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Friday, July 19, 2013

Please Don't Get Up on Our Account

Two weeks before we left for Ireland I was in a panic about still not knowing where my Irish Sharkeys emigrated from and I've been looking on and off for 20 years. I wanted to know since we'd be in Ireland so long and I didn't know when I would be back there again.  I've been to Ireland a lot for other reasons (explanatory blog post to come) but this was likely the one time I'd get to travel around a bit.

The summer my mother died I found out a great deal about the Sharkeys--even found their graves thanks to an irritable cemetery secretary. Her annoyance with having to look up 100 year-old burial records was obvious in her tersely typewritten answer on the same letter I had sent to her.  But she did answer.  For the record, if I were a cemetery secretary, and frankly I think I'm suited to it, I would love to help people find their family bones.

Getting back to my panic, it was 20 years as I said since I last contacted that cemetery and since then I've found many related Sharkeys whose records might reveal necessary clues of parentage and origin which is why this past May I thought I must write the cemetery again.  Thinking cemetery secretaries are usually "of a certain age"  I can't lie, I thought she'd be long gone since I last made a request of her but there her name was.  Damn it all.  I still mailed it off and hoped for the best.  Two plus months later and I've heard nary a boo from her even though I so sweetly began my letter:

Dear xxxx,

Twenty years ago you so kindly helped me find my relatives......  

This woman is a wall.  She will not be moved by age, flattery or sentimentality.  And she sure didn't care about the time crunch of my Irish trip.  But believe me, I knew better than to mention it in my letter.  I thought for sure that would double my delay.

Without holding my breath I tried other things. I knew what I knew and kept hammering away on every free site I could online when, thank you Irish Times, I found not a Dominick and Honora Sharkey but a Dominick and an Honor Sharket who married in Castlereagh, Roscommon in 1871 exactly when Dominick and Nora Sharkey were married.  It had to be them.  The parish was Kilkeevin.  The family is so hard to track because there were many little clusters of Sharkeys in that area and up a little further north in Sligo.  I can't tell you why I'm sure it's them especially because Sharket is not their name but it was pretty much their first names together on the same page and I've never seen that before.  And the year was right so Roscommon was added to our itinerary. 

It was late in the day when we arrived in Castlerea at The Armcashel B&B.   The very kind and helpful owner Rita told me Sharkey was definitely a local name and pulled out phone books for me though I knew I wouldn't be calling on anyone living until I had more information.  My heart was set on finding Kilkeevin Cemetery and Rita knew how to get us there but was uncertain of its accessibility.  The sky was dark with the threat of rain.  Rita warned us to wear our boots because, if we were able to even find it, the cemetery would be overgrown.  The directions were simple; drive back through Castlerea to the roundabout at the prison, take a right and turn up the road to the water treatment plant.  Can you picture that?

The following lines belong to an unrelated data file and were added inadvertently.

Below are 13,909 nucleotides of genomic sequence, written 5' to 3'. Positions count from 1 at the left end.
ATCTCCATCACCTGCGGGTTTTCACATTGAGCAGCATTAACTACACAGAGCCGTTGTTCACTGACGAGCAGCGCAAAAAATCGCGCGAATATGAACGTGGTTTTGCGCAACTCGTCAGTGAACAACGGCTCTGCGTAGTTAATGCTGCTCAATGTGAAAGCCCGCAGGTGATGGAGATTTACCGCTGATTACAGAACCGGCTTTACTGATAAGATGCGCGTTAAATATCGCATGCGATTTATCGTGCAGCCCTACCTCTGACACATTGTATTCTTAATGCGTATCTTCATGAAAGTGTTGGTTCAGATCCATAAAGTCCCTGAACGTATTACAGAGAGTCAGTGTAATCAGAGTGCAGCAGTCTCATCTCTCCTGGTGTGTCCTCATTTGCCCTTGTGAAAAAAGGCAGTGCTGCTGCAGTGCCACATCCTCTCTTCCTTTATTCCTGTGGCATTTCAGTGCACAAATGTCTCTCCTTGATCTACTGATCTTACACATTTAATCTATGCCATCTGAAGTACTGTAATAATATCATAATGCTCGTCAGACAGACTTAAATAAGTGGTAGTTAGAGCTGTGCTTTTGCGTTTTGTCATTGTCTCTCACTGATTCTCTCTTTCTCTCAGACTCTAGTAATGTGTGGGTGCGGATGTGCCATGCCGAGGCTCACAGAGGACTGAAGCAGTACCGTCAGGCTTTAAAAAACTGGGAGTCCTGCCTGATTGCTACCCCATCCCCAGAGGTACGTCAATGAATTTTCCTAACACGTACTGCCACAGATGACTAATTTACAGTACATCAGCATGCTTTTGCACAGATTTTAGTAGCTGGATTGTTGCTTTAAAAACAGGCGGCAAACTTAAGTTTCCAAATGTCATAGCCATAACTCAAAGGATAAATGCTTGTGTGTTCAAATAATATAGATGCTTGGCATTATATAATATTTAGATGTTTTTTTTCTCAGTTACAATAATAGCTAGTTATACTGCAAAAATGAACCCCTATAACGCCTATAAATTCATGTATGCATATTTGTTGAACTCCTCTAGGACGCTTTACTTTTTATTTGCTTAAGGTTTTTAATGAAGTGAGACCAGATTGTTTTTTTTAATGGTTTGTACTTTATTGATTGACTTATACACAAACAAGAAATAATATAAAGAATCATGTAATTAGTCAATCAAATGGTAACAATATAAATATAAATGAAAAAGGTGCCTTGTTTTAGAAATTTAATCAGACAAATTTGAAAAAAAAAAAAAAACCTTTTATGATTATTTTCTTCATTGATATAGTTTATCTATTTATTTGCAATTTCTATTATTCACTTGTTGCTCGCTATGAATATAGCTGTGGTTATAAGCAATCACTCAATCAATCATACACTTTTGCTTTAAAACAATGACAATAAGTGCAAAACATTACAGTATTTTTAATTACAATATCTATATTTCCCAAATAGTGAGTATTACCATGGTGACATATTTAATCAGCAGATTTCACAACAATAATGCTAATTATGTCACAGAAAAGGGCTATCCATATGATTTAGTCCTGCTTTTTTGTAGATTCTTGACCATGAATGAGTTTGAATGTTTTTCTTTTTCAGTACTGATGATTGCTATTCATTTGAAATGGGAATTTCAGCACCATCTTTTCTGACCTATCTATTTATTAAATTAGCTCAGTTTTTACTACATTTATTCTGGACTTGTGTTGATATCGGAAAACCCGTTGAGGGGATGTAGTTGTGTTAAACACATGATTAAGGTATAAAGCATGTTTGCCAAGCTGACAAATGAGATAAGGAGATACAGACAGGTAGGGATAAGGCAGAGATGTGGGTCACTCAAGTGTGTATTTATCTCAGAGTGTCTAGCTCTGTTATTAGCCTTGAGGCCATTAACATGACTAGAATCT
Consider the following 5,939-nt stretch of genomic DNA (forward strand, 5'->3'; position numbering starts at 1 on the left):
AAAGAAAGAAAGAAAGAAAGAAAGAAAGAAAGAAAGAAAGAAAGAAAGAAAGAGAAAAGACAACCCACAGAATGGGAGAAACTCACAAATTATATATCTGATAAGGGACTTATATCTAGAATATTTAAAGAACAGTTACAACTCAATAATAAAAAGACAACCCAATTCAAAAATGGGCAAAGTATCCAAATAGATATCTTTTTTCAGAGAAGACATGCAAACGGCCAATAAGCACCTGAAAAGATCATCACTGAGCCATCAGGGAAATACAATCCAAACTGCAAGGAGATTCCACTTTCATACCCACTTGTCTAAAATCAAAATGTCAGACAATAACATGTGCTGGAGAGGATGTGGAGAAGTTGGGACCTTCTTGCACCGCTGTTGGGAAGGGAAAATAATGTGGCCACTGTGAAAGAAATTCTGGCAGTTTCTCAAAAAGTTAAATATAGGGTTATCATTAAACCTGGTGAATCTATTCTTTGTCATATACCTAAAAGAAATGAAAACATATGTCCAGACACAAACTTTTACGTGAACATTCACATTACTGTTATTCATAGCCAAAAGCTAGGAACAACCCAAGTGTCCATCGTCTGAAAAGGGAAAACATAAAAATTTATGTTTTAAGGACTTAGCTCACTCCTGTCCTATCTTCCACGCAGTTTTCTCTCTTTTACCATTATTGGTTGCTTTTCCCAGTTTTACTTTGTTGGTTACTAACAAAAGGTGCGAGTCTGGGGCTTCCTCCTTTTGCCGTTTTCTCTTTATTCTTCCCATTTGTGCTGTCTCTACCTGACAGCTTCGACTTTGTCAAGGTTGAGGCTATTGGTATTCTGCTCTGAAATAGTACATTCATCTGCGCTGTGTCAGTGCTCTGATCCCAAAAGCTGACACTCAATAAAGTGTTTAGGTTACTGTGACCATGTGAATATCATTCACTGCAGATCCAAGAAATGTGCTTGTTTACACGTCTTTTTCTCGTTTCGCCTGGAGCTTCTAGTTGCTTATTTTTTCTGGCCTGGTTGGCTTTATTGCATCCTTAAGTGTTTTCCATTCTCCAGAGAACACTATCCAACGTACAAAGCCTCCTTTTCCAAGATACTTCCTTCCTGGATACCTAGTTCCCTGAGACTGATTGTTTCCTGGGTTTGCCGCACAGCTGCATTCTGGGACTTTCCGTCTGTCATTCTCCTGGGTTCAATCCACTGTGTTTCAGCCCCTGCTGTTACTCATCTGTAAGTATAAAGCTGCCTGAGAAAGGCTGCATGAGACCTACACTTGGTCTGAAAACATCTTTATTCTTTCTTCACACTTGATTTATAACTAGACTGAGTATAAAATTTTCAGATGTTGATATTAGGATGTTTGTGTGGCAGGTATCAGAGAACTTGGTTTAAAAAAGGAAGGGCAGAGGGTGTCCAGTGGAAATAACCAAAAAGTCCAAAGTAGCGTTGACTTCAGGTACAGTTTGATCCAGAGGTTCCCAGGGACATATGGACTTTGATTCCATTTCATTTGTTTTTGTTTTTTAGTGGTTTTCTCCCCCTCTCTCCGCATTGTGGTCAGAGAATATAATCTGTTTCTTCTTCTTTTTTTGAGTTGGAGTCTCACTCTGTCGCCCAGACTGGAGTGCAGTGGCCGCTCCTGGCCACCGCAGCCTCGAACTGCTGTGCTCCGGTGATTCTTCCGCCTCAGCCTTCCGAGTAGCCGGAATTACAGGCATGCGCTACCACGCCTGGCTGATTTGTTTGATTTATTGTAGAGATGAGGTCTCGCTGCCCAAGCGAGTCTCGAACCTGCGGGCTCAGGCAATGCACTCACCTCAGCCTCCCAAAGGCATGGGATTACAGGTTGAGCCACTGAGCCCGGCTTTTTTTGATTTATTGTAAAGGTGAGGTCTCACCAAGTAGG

It was pouring by the time we got out of the car at road's end just next to a fly tip (aka some woods). The situation looked all but hopeless when we found a large gate blocked the grass tract that lead to what was sure to be the fields with my ancient dead. Thinking us at the end of the line, I stopped and looked into the distance unsure what to do when Richard walked over to the gate and undid the latch.  Oh.  We're really doing this.

It was spooky, wild and windy as the rain pelted us.  We were soaked through in a matter of minutes but we pressed on.  Ellie was loving the lark of it all.  I questioned my judgement.  Was I endangering everyone? What if there was a prison break or "a randy bull in top field"?  We had no phone, we were miles from anyone but cattle, sheep and ghosts.

Then we saw it across a small creek and up the embankment!  We circled around the stone walls looking for a way in but found the gate on the far side was locked tight. I stood on the outside looking in trying to read stones through my rain-splattered glasses.  Then Richard realized there was a stile built into the wall.  With the utmost care the three of us climbed the slippery stones and dropped down into the field of overgrown meadow grass and tombstones.

It wasn't completely abandoned.  Some graves were relatively new but stones that might name my ancestors were weathered bare and no paths were cleared.  Still we were there and through the rain I yelled hello to my family and told them they were not forgotten even if I didn't even know there names yet. Then Richard yelled "Come out and show yourselves"

Ellie and I both screamed "NO!"

Stay put, for goodness sake don't get up on our account.  Just know we're thinking of you.


1 comment:

  1. Did you find the grave? I was in the graveyard last week and saw a Sharkey grave-derek